Major smashups between rocky bodies shaped our solar system. Observations of a similar crash give clues about how frequent these events are around other stars.

Most of the rocky planets and satellites in our solar system, including Earth and the Moon, were formed or shaped by massive collisions early in the solar system’s history. By smashing together, rocky bodies can accumulate more material, increasing in size, or they can break apart into multiple smaller bodies.

Astronomers using NASA’s now-retired Spitzer Space Telescope have in the past found evidence of these types of collisions around young stars where rocky planets are forming. But those observations didn’t provide many details about the smashups, such as the size of the objects involved.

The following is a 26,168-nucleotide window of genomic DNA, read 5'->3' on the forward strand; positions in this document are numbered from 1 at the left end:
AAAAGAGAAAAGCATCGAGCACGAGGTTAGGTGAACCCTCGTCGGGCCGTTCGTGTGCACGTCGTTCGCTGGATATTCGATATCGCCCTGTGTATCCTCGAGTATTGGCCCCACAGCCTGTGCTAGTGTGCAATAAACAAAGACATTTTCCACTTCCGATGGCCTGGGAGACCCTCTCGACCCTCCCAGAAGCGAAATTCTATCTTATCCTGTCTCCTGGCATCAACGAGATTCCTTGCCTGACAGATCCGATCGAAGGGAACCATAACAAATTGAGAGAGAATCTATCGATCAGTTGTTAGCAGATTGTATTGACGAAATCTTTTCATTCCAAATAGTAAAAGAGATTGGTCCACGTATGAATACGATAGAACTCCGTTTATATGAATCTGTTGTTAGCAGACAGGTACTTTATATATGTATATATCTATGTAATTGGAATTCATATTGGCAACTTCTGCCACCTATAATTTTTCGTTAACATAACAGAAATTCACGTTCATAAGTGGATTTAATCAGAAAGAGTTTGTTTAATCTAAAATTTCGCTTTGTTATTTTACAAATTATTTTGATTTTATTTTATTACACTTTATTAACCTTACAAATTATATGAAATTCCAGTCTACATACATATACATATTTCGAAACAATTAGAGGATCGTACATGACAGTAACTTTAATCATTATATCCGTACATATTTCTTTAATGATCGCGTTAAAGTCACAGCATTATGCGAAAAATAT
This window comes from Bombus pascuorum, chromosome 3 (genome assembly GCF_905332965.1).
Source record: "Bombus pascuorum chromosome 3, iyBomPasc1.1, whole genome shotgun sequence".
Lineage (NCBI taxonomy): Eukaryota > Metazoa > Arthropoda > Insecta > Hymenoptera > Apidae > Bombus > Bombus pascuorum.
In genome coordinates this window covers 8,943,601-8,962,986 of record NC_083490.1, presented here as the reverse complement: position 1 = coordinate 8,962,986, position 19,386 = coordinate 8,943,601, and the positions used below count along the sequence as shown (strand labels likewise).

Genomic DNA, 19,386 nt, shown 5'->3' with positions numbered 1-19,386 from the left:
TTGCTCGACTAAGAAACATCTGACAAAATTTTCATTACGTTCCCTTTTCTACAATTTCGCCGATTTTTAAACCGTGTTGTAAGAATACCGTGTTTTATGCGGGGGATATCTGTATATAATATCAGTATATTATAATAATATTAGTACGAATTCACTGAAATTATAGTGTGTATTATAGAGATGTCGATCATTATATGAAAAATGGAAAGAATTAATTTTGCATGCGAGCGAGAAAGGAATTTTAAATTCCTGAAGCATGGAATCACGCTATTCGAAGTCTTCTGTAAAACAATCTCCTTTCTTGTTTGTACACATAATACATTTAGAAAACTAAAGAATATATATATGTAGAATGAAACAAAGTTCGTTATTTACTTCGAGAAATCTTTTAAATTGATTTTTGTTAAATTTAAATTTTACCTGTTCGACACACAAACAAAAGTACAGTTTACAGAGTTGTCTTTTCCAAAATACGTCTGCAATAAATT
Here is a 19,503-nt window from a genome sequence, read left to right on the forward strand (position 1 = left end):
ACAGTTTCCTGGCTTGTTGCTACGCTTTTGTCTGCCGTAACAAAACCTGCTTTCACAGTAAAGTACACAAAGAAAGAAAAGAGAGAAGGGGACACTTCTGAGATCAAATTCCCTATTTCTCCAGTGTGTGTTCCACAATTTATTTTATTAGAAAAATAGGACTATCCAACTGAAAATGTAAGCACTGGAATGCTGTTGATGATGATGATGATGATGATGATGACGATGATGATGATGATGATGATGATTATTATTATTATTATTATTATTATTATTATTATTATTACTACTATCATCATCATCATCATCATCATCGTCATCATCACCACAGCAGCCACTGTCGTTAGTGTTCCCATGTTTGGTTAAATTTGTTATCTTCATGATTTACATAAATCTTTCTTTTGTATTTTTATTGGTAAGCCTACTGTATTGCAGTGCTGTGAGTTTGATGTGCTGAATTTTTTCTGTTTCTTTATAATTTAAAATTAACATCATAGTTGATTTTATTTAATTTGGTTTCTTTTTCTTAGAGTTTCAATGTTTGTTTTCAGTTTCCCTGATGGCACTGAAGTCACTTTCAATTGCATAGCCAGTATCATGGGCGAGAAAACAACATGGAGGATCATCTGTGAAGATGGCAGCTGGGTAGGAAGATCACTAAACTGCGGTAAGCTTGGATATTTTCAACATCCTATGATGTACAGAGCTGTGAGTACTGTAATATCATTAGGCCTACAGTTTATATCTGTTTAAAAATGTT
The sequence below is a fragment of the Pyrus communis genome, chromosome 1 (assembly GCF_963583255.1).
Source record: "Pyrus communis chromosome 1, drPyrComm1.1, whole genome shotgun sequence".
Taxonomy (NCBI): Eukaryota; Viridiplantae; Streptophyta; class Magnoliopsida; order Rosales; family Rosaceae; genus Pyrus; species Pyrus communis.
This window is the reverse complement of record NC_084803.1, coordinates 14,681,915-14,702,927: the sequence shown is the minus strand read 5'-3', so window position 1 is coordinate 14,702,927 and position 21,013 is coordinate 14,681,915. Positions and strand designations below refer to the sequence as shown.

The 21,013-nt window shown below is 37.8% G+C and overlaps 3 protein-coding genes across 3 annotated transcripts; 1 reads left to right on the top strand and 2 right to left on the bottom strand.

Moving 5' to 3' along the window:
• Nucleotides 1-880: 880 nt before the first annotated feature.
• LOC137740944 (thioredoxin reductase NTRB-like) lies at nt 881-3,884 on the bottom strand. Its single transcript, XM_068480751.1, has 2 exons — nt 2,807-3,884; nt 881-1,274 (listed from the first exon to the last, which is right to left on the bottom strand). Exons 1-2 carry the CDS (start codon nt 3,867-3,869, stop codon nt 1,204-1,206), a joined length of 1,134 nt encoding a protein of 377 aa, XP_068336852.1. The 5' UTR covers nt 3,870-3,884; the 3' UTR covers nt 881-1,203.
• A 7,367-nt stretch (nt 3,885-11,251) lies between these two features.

This illustration depicts the result of a collision between two large asteroid-sized bodies: a massive debris cloud around a young star. NASA’s Spitzer saw a debris cloud block the star HD 166191, giving scientists details about the smashup that occurred.

Image Credit: NASA/JPL-Caltech




这张插图描绘了两个小行星大小的大型天体之间碰撞的结果:围绕一颗年轻恒星的巨大碎片云。NASA的斯皮策发现一片碎片云阻挡了恒星HD 166191,为科学家提供了发生碰撞的细节。


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